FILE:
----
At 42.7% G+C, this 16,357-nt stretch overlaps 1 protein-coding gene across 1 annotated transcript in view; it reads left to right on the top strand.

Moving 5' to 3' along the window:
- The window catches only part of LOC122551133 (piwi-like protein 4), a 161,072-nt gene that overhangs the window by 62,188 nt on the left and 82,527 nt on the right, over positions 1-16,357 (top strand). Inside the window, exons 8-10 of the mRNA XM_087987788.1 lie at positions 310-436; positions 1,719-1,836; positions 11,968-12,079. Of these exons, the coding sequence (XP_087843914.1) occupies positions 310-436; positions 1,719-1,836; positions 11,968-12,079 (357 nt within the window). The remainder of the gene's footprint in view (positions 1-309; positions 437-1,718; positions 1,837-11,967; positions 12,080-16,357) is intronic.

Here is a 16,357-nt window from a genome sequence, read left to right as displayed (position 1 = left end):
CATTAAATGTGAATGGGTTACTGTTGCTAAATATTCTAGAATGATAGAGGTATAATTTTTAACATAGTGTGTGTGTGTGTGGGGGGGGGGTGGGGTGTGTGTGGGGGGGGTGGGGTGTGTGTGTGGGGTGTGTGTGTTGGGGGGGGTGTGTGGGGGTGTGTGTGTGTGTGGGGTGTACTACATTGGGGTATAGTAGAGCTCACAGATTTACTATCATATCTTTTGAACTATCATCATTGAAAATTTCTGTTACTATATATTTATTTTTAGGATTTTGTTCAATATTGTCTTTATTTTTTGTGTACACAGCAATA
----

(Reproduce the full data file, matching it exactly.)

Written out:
At 42.7% G+C, this 16,357-nt stretch overlaps 1 protein-coding gene across 1 annotated transcript in view; it reads left to right on the top strand.

Moving 5' to 3' along the window:
- The window catches only part of LOC122551133 (piwi-like protein 4), a 161,072-nt gene that overhangs the window by 62,188 nt on the left and 82,527 nt on the right, over positions 1-16,357 (top strand). Inside the window, exons 8-10 of the mRNA XM_087987788.1 lie at positions 310-436; positions 1,719-1,836; positions 11,968-12,079. Of these exons, the coding sequence (XP_087843914.1) occupies positions 310-436; positions 1,719-1,836; positions 11,968-12,079 (357 nt within the window). The remainder of the gene's footprint in view (positions 1-309; positions 437-1,718; positions 1,837-11,967; positions 12,080-16,357) is intronic.

Here is a 16,357-nt window from a genome sequence, read left to right as displayed (position 1 = left end):
CATTAAATGTGAATGGGTTACTGTTGCTAAATATTCTAGAATGATAGAGGTATAATTTTTAACATAGTGTGTGTGTGTGTGGGGGGGGGGTGGGGTGTGTGTGGGGGGGGTGGGGTGTGTGTGTGGGGTGTGTGTGTTGGGGGGGGTGTGTGGGGGTGTGTGTGTGTGTGGGGTGTACTACATTGGGGTATAGTAGAGCTCACAGATTTACTATCATATCTTTTGAACTATCATCATTGAAAATTTCTGTTACTATATATTTATTTTTAGGATTTTGTTCAATATTGTCTTTATTTTTTGTGTACACAGCAATA